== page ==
Sterilizing pets prevents them from breeding.
Many pet owners take their animals to the vet for pet sterilization operations. For pets, this is called spaying and involves removing the uterus and ovaries. An incision in the abdomen is needed for the vet to remove these organs, which typically requires shaving the area to remove the hair. A spaying incision requires special care until it heals, so the animal is usually prevented from moving and licking the area.
A female dog or cat has her reproductive organs within the abdominal region.
A female dog or cat has her reproductive organs within the abdominal region. To get to them, the vet needs to cut three layers of tissue. The outer layer is the skin, which covers another layer called the subcutaneous tissue, which in turn covers the muscles of the abdomen. Underneath all of this are the uterus and the ovaries, which are connected to the uterus. A veterinarian cuts these organs off from the cervix, which is connected to the vagina.
A vet will be able to neuter someone’s pet.
After the ovaries and uterus are removed, the vet closes the sterilization incision. As three different layers of fabric were cut, each one needs to be sewn separately. Normally, the two inner layers are sewn with dissolvable stitches, but the outer layer of skin can be closed with material that needs to be removed when the skin is healing. This is because the resistance of non-degradable points may be stronger.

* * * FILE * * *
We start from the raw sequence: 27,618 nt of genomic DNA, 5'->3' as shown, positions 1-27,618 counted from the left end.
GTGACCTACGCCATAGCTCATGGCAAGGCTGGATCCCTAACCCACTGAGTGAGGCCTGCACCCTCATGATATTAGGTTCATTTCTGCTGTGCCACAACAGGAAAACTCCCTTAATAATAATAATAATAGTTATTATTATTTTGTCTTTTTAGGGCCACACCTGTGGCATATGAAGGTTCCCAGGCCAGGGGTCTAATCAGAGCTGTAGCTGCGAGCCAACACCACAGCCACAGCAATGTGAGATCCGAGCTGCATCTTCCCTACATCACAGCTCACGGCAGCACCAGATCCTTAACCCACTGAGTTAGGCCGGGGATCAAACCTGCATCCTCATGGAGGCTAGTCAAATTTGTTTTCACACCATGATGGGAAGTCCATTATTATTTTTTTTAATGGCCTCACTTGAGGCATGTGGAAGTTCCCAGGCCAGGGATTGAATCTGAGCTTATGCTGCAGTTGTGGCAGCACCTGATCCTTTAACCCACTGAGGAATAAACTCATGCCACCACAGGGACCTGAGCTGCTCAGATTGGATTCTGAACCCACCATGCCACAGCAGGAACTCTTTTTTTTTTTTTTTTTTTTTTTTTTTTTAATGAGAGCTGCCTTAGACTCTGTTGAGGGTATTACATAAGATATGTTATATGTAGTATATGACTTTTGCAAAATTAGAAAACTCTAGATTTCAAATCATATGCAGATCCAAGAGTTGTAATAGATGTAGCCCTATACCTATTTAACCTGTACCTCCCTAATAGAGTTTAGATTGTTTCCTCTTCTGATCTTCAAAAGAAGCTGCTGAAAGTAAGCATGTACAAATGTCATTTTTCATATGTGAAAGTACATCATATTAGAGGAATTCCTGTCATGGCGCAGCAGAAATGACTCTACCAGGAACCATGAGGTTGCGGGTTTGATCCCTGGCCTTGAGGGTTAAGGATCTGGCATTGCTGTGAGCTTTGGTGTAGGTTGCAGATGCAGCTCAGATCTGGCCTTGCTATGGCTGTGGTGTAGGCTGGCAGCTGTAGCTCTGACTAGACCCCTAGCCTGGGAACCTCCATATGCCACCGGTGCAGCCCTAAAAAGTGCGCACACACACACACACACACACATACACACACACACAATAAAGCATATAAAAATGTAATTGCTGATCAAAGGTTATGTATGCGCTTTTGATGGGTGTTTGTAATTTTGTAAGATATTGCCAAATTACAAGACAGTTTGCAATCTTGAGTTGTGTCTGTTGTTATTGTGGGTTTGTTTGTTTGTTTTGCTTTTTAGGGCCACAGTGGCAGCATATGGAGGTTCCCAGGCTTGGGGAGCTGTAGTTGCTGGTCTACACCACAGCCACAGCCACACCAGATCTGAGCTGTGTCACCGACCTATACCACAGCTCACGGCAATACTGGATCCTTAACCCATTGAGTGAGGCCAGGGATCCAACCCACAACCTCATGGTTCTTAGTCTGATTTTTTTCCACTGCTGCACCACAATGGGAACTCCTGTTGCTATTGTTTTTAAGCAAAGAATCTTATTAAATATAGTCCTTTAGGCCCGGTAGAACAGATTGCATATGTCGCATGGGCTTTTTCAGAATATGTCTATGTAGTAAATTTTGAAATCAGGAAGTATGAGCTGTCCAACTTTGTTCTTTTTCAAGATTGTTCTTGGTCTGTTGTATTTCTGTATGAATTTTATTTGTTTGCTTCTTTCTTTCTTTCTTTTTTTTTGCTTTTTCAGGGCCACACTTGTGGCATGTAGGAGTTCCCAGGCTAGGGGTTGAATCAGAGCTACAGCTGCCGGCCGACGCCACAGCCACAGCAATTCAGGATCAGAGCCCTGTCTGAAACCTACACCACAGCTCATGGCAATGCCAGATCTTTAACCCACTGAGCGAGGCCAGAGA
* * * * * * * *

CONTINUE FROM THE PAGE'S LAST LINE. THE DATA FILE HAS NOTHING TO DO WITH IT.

When the owner brings the animal home after the operation, the animal needs special treatment until it fully recovers from the operation.
When the owner brings the animal home after the operation, the animal needs special treatment until it fully recovers from the operation. Each sterilization incision carries a risk of infection, but owners can reduce the risk by keeping the incision dry and clean. Signs of infection include swelling, redness, and pus, and vet attention is usually needed if this occurs.
If the animal moves around a lot, it may accidentally break the stitches, preventing the sterilization incision from healing properly. The owner must therefore keep the animal calm and restrict its exercise until the stitches come out. Baths and other water exposures, such as swimming, are generally not recommended until the incision is healed.
Animals like dogs or cats like to lick themselves to keep their bodies clean, but after a spay, the animal can break stitches when doing so. It can also delay healing if the wound is not kept dry. A special collar to block the animal from licking is an option if licking is interfering with the healing process.